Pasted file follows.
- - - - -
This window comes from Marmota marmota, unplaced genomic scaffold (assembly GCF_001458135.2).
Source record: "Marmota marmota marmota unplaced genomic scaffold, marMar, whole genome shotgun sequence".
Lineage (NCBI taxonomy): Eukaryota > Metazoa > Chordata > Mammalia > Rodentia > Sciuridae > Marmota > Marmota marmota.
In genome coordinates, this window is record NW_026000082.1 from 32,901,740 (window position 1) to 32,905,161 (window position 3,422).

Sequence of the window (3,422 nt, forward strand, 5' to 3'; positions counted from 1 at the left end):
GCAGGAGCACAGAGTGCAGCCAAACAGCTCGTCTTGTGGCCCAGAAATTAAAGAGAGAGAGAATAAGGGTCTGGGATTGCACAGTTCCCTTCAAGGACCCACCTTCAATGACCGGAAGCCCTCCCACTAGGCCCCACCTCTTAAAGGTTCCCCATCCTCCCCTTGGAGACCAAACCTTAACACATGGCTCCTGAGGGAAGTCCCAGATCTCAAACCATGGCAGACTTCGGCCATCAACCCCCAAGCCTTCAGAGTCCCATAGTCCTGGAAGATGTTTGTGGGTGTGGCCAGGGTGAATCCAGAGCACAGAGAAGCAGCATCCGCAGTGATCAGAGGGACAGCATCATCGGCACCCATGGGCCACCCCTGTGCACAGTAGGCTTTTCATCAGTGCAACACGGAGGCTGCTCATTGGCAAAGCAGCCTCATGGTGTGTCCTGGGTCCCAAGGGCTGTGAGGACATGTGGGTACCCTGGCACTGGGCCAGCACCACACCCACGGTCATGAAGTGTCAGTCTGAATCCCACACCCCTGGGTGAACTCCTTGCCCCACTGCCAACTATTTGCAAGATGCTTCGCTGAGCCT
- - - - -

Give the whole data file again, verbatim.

This window comes from Marmota marmota, unplaced genomic scaffold (assembly GCF_001458135.2).
Source record: "Marmota marmota marmota unplaced genomic scaffold, marMar, whole genome shotgun sequence".
Lineage (NCBI taxonomy): Eukaryota > Metazoa > Chordata > Mammalia > Rodentia > Sciuridae > Marmota > Marmota marmota.
In genome coordinates, this window is record NW_026000082.1 from 32,901,740 (window position 1) to 32,905,161 (window position 3,422).

Sequence of the window (3,422 nt, forward strand, 5' to 3'; positions counted from 1 at the left end):
GCAGGAGCACAGAGTGCAGCCAAACAGCTCGTCTTGTGGCCCAGAAATTAAAGAGAGAGAGAATAAGGGTCTGGGATTGCACAGTTCCCTTCAAGGACCCACCTTCAATGACCGGAAGCCCTCCCACTAGGCCCCACCTCTTAAAGGTTCCCCATCCTCCCCTTGGAGACCAAACCTTAACACATGGCTCCTGAGGGAAGTCCCAGATCTCAAACCATGGCAGACTTCGGCCATCAACCCCCAAGCCTTCAGAGTCCCATAGTCCTGGAAGATGTTTGTGGGTGTGGCCAGGGTGAATCCAGAGCACAGAGAAGCAGCATCCGCAGTGATCAGAGGGACAGCATCATCGGCACCCATGGGCCACCCCTGTGCACAGTAGGCTTTTCATCAGTGCAACACGGAGGCTGCTCATTGGCAAAGCAGCCTCATGGTGTGTCCTGGGTCCCAAGGGCTGTGAGGACATGTGGGTACCCTGGCACTGGGCCAGCACCACACCCACGGTCATGAAGTGTCAGTCTGAATCCCACACCCCTGGGTGAACTCCTTGCCCCACTGCCAACTATTTGCAAGATGCTTCGCTGAGCCT